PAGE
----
But then my niece and I noticed cars crawling along Grand Avenue. Then more cars. So we bundled up and got in our car, and to
our surprise, made it all the way across town to Lester Park.
A few steps into the forest, and it hit.
The tang of cedar bark and pine needles, moistened by droplets of mist from waterfalls. The loamy richness of earth carpeted by ferns.
It was that north-woods perfume all Minnesotans instantly recognize, a powerful eau de outdoors that gladdened my heart and also made it sink with the realization that I'd stayed in the city far, far too long.
Once, a wind-whipped sand spit was not the most desirable address in Duluth.
Today, people lust after a beach cottage on Park Point, just beyond the Aerial Lift Bridge. But the Ojibwe preferred the calmer estuary of the St. Louis River, which flows into Lake Superior at what today is Duluth-Superior Harbor.
The French explorer Daniel Greysolon, Sieur du Lhut, for whom the city was named, didn’t waste much time on the lakefront when he arrived in 1679. Nor did the early fur traders, who hustled straight up the St. Louis, which, via the little Savanna River, connects Lake Superior to the Mississippi.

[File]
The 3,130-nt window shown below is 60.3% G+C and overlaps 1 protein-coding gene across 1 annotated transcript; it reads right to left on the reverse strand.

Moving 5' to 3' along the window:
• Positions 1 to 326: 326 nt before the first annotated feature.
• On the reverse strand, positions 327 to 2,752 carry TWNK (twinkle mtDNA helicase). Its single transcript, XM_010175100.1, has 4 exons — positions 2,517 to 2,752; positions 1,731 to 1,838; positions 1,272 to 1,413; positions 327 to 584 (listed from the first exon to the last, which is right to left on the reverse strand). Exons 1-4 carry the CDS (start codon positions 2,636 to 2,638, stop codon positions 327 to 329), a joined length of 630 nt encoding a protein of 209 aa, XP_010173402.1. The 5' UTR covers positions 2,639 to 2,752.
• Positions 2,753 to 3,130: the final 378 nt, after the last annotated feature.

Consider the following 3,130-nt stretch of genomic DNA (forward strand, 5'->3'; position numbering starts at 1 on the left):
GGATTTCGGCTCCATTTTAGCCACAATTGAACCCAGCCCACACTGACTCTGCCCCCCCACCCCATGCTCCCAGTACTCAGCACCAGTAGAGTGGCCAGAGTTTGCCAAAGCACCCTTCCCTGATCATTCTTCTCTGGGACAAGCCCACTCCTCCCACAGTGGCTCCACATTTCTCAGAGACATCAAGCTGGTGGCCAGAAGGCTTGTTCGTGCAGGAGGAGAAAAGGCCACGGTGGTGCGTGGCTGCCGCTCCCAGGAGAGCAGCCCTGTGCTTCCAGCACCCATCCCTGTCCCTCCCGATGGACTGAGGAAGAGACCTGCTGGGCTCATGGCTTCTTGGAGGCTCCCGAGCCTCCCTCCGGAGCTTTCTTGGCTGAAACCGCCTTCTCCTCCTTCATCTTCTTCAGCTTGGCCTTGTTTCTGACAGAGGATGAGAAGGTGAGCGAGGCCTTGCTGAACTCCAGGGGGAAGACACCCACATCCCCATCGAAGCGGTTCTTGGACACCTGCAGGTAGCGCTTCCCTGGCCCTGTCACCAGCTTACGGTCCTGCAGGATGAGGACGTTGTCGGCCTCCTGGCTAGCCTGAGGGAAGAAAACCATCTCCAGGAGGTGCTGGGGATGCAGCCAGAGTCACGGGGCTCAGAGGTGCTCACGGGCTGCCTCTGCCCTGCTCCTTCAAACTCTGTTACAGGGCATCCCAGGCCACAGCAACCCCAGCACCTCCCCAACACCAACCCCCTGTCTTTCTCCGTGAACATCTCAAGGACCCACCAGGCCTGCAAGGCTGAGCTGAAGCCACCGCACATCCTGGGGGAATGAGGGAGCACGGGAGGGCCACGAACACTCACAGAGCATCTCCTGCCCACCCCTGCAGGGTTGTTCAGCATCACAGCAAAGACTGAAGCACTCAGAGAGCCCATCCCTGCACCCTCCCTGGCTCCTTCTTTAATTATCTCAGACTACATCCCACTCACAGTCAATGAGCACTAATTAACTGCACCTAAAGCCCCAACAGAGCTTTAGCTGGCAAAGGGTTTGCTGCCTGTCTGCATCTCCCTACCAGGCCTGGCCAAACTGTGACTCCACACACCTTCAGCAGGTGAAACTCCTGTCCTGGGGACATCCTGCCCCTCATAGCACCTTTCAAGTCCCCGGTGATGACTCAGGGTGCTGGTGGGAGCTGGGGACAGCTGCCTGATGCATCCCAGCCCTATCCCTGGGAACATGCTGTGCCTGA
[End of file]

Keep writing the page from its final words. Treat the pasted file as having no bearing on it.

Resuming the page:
It took a servant a day and a half to polish one of their chandeliers. It took three Norwegian craftsmen three years to carve their woodwork.
Still, it's hard to begrudge Chester and Clara Congdon their nice things, because apparently they were very nice people.
Chester gave 11 miles of Lake Superior shoreline to the people of Duluth and made sure it was preserved for them in perpetuity. Clara donated her time and resources to the Methodist church; her servants ate the same meals she did and were paid twice as much as others.
On Duluth's Hawk Ridge, a bird in the hand is worth at least two in the sky.
They're impressive when spotted overhead. But up close, it's easier to get to know a bird — say, the northern goshawk, a fierce predator whose image once adorned the helmet of Attila the Hun.
As she held a young goshawk by the legs, naturalist Willow Maser struggled to make herself heard above its high-pitched screeches.